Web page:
Level 1: Disability Confident Committed

Updated 28 November 2019

This guidance explains how to become a Disability Confident Committed employer at level 1 of the Disability Confident scheme.

Ministerial foreword

Thank you for taking this step on your Disability Confident journey. Disability Confident can help you recruit, retain and develop disabled people who will help your business to succeed. The Disability Confident badge will also show disabled people that you recognise the value they can bring to your business - putting you ahead in the search for talent.

Every business trying to stay ahead of their competitors should aim to take advantage of the huge amount of talent disabled people can bring. I say that as an employer myself, not just as a Minister. Before I became an MP, my own business benefited from the confidence to recruit disabled people, and the confidence, where necessary, to make often small changes to enable them to thrive at work.

Wherever there is a barrier, Government is absolutely committed to removing it. We want a system that works for everyone, including small businesses that are the backbone of our economy. That is why Disability Confident is so important. It was deliberately designed to be easy for small businesses to access at level 1 and 2, whilst being flexible enough to also help the very biggest businesses to improve.

With disabled employment at an all-time high we are heading in the right direction, but we are ambitious to do more. With your help we can ensure that every disabled person has the opportunity to succeed at work and every business has the opportunity to prosper.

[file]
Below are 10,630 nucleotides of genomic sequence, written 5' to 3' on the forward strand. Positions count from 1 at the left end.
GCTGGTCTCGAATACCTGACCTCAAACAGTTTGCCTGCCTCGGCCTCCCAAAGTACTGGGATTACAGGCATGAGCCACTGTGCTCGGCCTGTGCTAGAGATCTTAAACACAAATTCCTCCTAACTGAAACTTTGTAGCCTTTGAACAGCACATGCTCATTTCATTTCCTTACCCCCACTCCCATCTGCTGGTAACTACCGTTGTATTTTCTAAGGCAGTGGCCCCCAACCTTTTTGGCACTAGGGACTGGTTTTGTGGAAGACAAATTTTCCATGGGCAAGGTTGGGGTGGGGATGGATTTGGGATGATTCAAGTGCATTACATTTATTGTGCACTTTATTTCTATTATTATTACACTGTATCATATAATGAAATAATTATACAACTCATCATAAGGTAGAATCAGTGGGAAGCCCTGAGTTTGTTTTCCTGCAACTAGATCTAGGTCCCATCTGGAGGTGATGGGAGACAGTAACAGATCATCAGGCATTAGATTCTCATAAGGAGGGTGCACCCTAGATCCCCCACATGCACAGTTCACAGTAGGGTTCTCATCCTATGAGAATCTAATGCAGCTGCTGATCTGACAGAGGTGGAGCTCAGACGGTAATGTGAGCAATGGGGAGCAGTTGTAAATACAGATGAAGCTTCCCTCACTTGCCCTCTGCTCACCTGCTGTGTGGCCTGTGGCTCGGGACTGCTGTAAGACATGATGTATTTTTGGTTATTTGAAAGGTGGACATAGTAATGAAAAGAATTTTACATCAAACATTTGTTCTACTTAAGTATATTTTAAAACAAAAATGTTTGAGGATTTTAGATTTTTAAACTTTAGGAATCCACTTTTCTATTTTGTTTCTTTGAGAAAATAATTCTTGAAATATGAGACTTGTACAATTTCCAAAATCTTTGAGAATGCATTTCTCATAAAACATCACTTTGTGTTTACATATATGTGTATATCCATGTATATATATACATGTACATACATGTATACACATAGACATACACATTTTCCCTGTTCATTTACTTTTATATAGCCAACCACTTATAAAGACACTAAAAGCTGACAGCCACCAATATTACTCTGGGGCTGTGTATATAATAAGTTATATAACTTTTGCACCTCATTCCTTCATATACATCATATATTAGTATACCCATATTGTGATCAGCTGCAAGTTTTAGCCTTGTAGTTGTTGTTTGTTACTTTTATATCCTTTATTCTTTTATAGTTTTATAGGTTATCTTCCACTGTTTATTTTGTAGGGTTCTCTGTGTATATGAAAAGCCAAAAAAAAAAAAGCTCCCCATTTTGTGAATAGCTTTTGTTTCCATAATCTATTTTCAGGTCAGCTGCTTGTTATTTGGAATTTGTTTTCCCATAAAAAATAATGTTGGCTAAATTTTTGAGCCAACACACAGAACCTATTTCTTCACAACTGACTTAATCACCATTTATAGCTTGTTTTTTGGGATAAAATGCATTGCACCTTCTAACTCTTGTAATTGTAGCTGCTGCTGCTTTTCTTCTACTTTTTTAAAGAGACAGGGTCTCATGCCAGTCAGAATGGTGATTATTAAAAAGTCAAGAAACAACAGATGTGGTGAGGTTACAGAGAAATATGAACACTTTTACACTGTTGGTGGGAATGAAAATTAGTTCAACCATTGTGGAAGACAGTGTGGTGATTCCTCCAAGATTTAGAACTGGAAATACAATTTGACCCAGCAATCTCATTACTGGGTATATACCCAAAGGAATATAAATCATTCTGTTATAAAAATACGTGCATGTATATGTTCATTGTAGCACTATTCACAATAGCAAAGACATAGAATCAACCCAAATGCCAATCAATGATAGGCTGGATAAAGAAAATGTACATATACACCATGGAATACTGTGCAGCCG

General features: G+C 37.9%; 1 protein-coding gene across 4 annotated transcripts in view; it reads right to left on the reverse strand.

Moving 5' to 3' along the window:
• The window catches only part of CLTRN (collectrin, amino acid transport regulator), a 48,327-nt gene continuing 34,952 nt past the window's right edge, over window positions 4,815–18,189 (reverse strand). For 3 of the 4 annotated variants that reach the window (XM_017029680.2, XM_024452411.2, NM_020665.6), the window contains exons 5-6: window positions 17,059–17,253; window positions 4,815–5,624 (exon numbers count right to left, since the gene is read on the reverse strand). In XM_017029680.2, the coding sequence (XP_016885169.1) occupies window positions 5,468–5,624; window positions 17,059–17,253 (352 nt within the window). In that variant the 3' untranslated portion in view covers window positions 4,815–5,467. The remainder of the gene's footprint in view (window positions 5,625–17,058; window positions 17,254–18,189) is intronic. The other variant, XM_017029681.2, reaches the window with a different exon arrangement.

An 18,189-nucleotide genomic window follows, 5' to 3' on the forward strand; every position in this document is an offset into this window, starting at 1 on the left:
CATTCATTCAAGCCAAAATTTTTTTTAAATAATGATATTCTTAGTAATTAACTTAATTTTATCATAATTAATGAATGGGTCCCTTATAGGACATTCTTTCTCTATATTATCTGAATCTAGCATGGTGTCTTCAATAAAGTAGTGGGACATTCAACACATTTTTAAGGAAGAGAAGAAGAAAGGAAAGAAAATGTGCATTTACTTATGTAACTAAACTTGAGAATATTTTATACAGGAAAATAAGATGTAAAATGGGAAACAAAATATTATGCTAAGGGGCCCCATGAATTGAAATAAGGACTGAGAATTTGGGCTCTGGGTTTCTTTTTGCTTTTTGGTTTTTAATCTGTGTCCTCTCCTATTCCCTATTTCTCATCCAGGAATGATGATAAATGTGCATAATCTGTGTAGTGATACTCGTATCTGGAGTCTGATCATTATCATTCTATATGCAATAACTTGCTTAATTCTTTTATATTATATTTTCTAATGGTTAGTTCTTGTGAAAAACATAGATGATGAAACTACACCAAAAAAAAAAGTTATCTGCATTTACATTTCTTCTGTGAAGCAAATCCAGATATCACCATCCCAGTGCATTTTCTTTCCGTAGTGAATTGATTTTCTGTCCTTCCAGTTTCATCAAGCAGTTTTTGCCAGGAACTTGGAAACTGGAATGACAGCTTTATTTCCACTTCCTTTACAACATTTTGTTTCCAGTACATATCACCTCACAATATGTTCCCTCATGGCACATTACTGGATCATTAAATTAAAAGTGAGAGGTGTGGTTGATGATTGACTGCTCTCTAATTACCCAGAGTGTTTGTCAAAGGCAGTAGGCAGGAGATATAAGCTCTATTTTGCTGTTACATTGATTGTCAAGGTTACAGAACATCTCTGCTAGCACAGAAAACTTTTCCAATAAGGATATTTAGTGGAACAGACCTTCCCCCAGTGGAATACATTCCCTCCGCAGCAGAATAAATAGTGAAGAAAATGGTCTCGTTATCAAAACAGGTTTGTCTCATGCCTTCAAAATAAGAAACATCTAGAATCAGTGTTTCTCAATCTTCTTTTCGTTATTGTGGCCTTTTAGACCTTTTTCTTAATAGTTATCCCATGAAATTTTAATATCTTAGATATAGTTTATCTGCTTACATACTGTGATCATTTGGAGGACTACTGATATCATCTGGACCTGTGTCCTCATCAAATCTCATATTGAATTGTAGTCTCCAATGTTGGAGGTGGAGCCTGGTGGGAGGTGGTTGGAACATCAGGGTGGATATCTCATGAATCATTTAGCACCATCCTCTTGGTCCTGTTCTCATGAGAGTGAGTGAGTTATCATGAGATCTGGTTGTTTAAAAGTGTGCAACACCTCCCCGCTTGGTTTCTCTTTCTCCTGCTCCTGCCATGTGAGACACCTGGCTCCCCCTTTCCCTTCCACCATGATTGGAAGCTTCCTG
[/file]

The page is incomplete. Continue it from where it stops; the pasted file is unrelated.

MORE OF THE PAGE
Minister of State for Disabled People, Health and Work


Disability Confident is creating a movement of change, encouraging employers to think differently about disability and take action to improve how they recruit, retain and develop disabled people. Being Disability Confident is a unique opportunity to lead the way in your community, and you might just discover someone your business cannot do without.

It was developed by employers and disabled people’s representatives to make it rigorous but easily accessible – particularly for smaller businesses. The scheme is voluntary and access to the guidance, self-assessments and resources is completely free.

The 3 levels are designed to support you on your Disability Confident journey. The 3 levels are:

  • Disability Confident Committed employer (Level 1)
  • Disability Confident Employer (Level 2)
  • Disability Confident leader (Level 3)

You must complete each level before moving on to the next.

Accreditation for a Disability Confident Committed employer lasts for 3 years. If during that period, you have progressed to a higher level then the 3-year period will restart at the new level. If you reach the end of the 3-year period without progressing, you will be able to renew your accreditation.

Your journey starts with:

  • reading this pack
  • providing your contact details on our website
  • signing up to the Disability Confident commitments
  • identifying at least one action that you will do
  • Once you have read this guidance, sign up to become Disability Confident Committed